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How to Tell if Your Iguana is Sick

If you have a pet iguana, you may find it a bit difficult to read his moods sometimes. Iguanas, after all, are not the most expressive animals. These scaled beauties tend to hide any signs of illness as long as they can. This is a defensive trick they learned in the wild. Even though your pet lizard may be completely safe in your Lexington home, the habits of a wild animal are deeply ingrained in him. If your iguana has an injured limb, for instance, he may try his very best to make the injury unnoticeable. To ensure your iguana stays healthy, you’ll want to keep a close eye on his behavior.

Here are a few things to watch out for with your iguana.

Appetite Loss

If your iguana is usually a healthy eater, and suddenly starts picking at or ignoring his food, this could be a sign that something is wrong. There are a few instances where it is normal for an iguana to refuse food, such as when the temperature is too cold for him, when he is about to shed, or if it is breeding season. If none of these apply, and your iguana is not eating, he may be ill.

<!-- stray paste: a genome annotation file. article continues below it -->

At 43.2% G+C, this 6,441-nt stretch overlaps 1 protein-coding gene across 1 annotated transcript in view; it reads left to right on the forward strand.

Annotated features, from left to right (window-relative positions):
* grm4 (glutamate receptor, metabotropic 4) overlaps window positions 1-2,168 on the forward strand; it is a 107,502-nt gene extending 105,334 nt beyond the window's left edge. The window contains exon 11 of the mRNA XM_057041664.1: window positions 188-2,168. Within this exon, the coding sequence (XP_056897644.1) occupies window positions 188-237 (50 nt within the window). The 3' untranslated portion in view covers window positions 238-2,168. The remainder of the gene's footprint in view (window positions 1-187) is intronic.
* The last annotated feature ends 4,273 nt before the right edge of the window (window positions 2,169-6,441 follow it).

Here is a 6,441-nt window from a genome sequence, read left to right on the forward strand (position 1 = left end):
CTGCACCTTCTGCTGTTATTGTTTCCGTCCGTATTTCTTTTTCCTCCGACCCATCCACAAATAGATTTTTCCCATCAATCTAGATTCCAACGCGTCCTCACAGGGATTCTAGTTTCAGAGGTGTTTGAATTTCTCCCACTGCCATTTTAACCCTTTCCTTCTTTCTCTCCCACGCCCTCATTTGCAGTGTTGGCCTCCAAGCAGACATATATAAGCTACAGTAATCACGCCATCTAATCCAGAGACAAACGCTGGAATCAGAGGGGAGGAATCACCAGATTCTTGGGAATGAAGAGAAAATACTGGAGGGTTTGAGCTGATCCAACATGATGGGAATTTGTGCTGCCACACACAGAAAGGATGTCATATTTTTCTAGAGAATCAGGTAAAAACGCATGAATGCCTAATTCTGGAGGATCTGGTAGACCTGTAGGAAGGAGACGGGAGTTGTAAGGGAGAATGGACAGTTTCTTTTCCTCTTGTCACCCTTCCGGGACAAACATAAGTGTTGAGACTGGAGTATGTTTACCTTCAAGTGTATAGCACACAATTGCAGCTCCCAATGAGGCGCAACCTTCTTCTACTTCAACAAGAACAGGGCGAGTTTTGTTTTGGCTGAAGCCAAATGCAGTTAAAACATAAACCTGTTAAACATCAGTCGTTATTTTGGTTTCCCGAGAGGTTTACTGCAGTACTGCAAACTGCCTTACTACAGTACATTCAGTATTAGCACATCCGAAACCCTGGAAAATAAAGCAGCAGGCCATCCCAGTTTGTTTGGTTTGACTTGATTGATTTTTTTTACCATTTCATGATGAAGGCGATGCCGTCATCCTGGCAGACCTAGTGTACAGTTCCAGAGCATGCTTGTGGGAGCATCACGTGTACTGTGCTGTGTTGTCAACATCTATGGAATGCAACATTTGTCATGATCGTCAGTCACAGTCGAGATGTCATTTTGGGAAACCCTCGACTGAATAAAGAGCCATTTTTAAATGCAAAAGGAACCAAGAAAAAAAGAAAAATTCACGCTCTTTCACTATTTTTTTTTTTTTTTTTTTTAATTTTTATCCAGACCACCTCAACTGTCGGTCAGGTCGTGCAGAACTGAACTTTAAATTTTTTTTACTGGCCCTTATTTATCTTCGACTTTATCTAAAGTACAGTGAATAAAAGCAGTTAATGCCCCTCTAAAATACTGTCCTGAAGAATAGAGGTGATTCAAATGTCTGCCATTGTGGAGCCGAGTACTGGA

Lack of Energy

Healthy iguanas tend to be quite alert, and even feisty. If your scaled buddy seems disinterested in everything, is lethargic, and/or seems weak, he could be sick. Keep a close eye on him; if he doesn’t bounce right back within a day or so, contact your vet.

Twitching

Iguanas don’t generally twitch. If your pet lizard is twitching, this is a red flag that something could be wrong.

Loss of Balance

If your iguana seems to be struggling to get on or off his perch, or falls off, there could be something going on. Iguanas sometimes do this when the temperature gets too cold, so make sure that your lizard’s domain is sufficiently warm.

Vomiting

Healthy iguanas rarely vomit. If you have witnessed your iguana getting sick, this could also be a symptom of illness.

Iguanas have specific needs. To stay healthy, they need clean cages, proper heat and light settings, and a balanced diet that is rich in nutrients. Don’t feed your iguana iceberg lettuce, as there is no nutritional value to it, and they will become malnourished. They also need a cage that is at least 3-4 times their length. Make sure to do plenty of research so you will know what to expect when it is shedding time, or when they enter breeding cycles.

If your iguana is displaying any of the above symptoms, please contact your Lexington vet immediately.

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